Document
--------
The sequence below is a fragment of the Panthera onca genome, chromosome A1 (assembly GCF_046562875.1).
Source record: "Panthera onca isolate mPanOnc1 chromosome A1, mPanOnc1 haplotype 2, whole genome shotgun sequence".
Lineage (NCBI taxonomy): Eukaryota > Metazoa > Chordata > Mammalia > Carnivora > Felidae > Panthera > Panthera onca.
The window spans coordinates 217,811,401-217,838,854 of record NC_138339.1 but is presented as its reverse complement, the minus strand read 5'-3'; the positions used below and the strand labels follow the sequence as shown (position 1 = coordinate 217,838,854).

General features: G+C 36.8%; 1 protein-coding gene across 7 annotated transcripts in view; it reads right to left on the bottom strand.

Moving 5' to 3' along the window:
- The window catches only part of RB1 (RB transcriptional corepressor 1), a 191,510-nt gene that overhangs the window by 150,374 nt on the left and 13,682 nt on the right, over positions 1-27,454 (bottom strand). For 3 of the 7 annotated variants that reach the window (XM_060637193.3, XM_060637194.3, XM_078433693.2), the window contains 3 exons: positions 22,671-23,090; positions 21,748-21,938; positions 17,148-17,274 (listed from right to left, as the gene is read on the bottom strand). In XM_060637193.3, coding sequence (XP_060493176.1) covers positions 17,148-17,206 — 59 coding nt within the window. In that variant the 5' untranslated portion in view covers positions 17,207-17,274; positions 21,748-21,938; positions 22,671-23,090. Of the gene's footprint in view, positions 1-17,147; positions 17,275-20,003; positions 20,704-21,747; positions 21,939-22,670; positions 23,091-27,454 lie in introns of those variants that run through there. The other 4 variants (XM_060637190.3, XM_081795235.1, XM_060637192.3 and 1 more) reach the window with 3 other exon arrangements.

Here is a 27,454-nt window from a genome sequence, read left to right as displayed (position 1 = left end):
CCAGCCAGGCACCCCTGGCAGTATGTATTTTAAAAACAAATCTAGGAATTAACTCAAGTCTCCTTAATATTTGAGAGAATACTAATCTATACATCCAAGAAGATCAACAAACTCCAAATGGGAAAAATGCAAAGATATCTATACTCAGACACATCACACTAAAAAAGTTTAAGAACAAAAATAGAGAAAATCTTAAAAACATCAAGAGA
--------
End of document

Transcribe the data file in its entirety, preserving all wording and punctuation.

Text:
The sequence below is a fragment of the Panthera onca genome, chromosome A1 (assembly GCF_046562875.1).
Source record: "Panthera onca isolate mPanOnc1 chromosome A1, mPanOnc1 haplotype 2, whole genome shotgun sequence".
Lineage (NCBI taxonomy): Eukaryota > Metazoa > Chordata > Mammalia > Carnivora > Felidae > Panthera > Panthera onca.
The window spans coordinates 217,811,401-217,838,854 of record NC_138339.1 but is presented as its reverse complement, the minus strand read 5'-3'; the positions used below and the strand labels follow the sequence as shown (position 1 = coordinate 217,838,854).

General features: G+C 36.8%; 1 protein-coding gene across 7 annotated transcripts in view; it reads right to left on the bottom strand.

Moving 5' to 3' along the window:
- The window catches only part of RB1 (RB transcriptional corepressor 1), a 191,510-nt gene that overhangs the window by 150,374 nt on the left and 13,682 nt on the right, over positions 1-27,454 (bottom strand). For 3 of the 7 annotated variants that reach the window (XM_060637193.3, XM_060637194.3, XM_078433693.2), the window contains 3 exons: positions 22,671-23,090; positions 21,748-21,938; positions 17,148-17,274 (listed from right to left, as the gene is read on the bottom strand). In XM_060637193.3, coding sequence (XP_060493176.1) covers positions 17,148-17,206 — 59 coding nt within the window. In that variant the 5' untranslated portion in view covers positions 17,207-17,274; positions 21,748-21,938; positions 22,671-23,090. Of the gene's footprint in view, positions 1-17,147; positions 17,275-20,003; positions 20,704-21,747; positions 21,939-22,670; positions 23,091-27,454 lie in introns of those variants that run through there. The other 4 variants (XM_060637190.3, XM_081795235.1, XM_060637192.3 and 1 more) reach the window with 3 other exon arrangements.

Here is a 27,454-nt window from a genome sequence, read left to right as displayed (position 1 = left end):
CCAGCCAGGCACCCCTGGCAGTATGTATTTTAAAAACAAATCTAGGAATTAACTCAAGTCTCCTTAATATTTGAGAGAATACTAATCTATACATCCAAGAAGATCAACAAACTCCAAATGGGAAAAATGCAAAGATATCTATACTCAGACACATCACACTAAAAAAGTTTAAGAACAAAAATAGAGAAAATCTTAAAAACATCAAGAGA